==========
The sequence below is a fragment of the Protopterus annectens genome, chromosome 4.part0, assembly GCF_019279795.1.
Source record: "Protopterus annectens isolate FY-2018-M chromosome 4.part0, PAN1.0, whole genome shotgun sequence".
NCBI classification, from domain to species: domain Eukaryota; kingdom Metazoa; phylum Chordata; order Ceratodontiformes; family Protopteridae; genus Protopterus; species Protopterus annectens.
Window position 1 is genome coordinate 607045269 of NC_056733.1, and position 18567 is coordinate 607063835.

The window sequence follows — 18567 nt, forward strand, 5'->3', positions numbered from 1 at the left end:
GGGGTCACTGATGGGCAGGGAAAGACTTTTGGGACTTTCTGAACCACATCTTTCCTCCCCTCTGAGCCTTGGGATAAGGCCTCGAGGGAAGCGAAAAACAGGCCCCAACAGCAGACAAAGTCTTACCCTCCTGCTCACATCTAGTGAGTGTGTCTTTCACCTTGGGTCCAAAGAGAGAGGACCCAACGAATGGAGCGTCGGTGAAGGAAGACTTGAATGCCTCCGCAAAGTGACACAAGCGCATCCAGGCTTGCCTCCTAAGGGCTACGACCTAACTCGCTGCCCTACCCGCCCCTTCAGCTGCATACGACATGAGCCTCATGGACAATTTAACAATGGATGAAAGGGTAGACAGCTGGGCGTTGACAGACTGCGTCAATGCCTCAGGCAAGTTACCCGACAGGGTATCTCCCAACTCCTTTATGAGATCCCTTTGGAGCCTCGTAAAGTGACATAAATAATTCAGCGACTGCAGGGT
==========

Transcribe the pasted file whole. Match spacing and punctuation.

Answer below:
The sequence below is a fragment of the Protopterus annectens genome, chromosome 4.part0, assembly GCF_019279795.1.
Source record: "Protopterus annectens isolate FY-2018-M chromosome 4.part0, PAN1.0, whole genome shotgun sequence".
NCBI classification, from domain to species: domain Eukaryota; kingdom Metazoa; phylum Chordata; order Ceratodontiformes; family Protopteridae; genus Protopterus; species Protopterus annectens.
Window position 1 is genome coordinate 607045269 of NC_056733.1, and position 18567 is coordinate 607063835.

The window sequence follows — 18567 nt, forward strand, 5'->3', positions numbered from 1 at the left end:
GGGGTCACTGATGGGCAGGGAAAGACTTTTGGGACTTTCTGAACCACATCTTTCCTCCCCTCTGAGCCTTGGGATAAGGCCTCGAGGGAAGCGAAAAACAGGCCCCAACAGCAGACAAAGTCTTACCCTCCTGCTCACATCTAGTGAGTGTGTCTTTCACCTTGGGTCCAAAGAGAGAGGACCCAACGAATGGAGCGTCGGTGAAGGAAGACTTGAATGCCTCCGCAAAGTGACACAAGCGCATCCAGGCTTGCCTCCTAAGGGCTACGACCTAACTCGCTGCCCTACCCGCCCCTTCAGCTGCATACGACATGAGCCTCATGGACAATTTAACAATGGATGAAAGGGTAGACAGCTGGGCGTTGACAGACTGCGTCAATGCCTCAGGCAAGTTACCCGACAGGGTATCTCCCAACTCCTTTATGAGATCCCTTTGGAGCCTCGTAAAGTGACATAAATAATTCAGCGACTGCAGGGT